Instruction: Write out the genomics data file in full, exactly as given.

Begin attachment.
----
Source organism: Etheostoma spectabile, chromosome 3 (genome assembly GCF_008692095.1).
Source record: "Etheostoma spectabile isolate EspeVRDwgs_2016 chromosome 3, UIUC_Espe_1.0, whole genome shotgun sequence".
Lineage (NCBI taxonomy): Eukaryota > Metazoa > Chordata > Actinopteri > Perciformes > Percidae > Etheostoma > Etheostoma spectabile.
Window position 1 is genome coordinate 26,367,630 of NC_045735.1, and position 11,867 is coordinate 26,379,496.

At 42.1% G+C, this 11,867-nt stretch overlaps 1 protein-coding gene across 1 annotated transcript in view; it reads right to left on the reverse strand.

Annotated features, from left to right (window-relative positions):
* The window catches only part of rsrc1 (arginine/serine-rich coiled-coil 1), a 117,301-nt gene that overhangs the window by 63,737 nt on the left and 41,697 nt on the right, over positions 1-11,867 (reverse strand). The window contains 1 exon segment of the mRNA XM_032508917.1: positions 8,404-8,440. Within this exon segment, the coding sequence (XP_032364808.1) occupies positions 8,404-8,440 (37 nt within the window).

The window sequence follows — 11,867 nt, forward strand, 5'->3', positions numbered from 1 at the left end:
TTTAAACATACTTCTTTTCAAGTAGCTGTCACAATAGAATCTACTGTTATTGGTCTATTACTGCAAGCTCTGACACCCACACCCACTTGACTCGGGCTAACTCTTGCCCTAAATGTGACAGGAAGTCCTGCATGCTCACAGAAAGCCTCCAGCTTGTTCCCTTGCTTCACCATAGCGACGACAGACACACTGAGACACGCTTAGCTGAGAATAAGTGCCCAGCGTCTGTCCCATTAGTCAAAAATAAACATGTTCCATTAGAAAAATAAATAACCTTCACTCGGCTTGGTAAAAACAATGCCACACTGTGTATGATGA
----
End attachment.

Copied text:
Source organism: Etheostoma spectabile, chromosome 3 (genome assembly GCF_008692095.1).
Source record: "Etheostoma spectabile isolate EspeVRDwgs_2016 chromosome 3, UIUC_Espe_1.0, whole genome shotgun sequence".
Lineage (NCBI taxonomy): Eukaryota > Metazoa > Chordata > Actinopteri > Perciformes > Percidae > Etheostoma > Etheostoma spectabile.
Window position 1 is genome coordinate 26,367,630 of NC_045735.1, and position 11,867 is coordinate 26,379,496.

At 42.1% G+C, this 11,867-nt stretch overlaps 1 protein-coding gene across 1 annotated transcript in view; it reads right to left on the reverse strand.

Annotated features, from left to right (window-relative positions):
* The window catches only part of rsrc1 (arginine/serine-rich coiled-coil 1), a 117,301-nt gene that overhangs the window by 63,737 nt on the left and 41,697 nt on the right, over positions 1-11,867 (reverse strand). The window contains 1 exon segment of the mRNA XM_032508917.1: positions 8,404-8,440. Within this exon segment, the coding sequence (XP_032364808.1) occupies positions 8,404-8,440 (37 nt within the window).

The window sequence follows — 11,867 nt, forward strand, 5'->3', positions numbered from 1 at the left end:
TTTAAACATACTTCTTTTCAAGTAGCTGTCACAATAGAATCTACTGTTATTGGTCTATTACTGCAAGCTCTGACACCCACACCCACTTGACTCGGGCTAACTCTTGCCCTAAATGTGACAGGAAGTCCTGCATGCTCACAGAAAGCCTCCAGCTTGTTCCCTTGCTTCACCATAGCGACGACAGACACACTGAGACACGCTTAGCTGAGAATAAGTGCCCAGCGTCTGTCCCATTAGTCAAAAATAAACATGTTCCATTAGAAAAATAAATAACCTTCACTCGGCTTGGTAAAAACAATGCCACACTGTGTATGATGA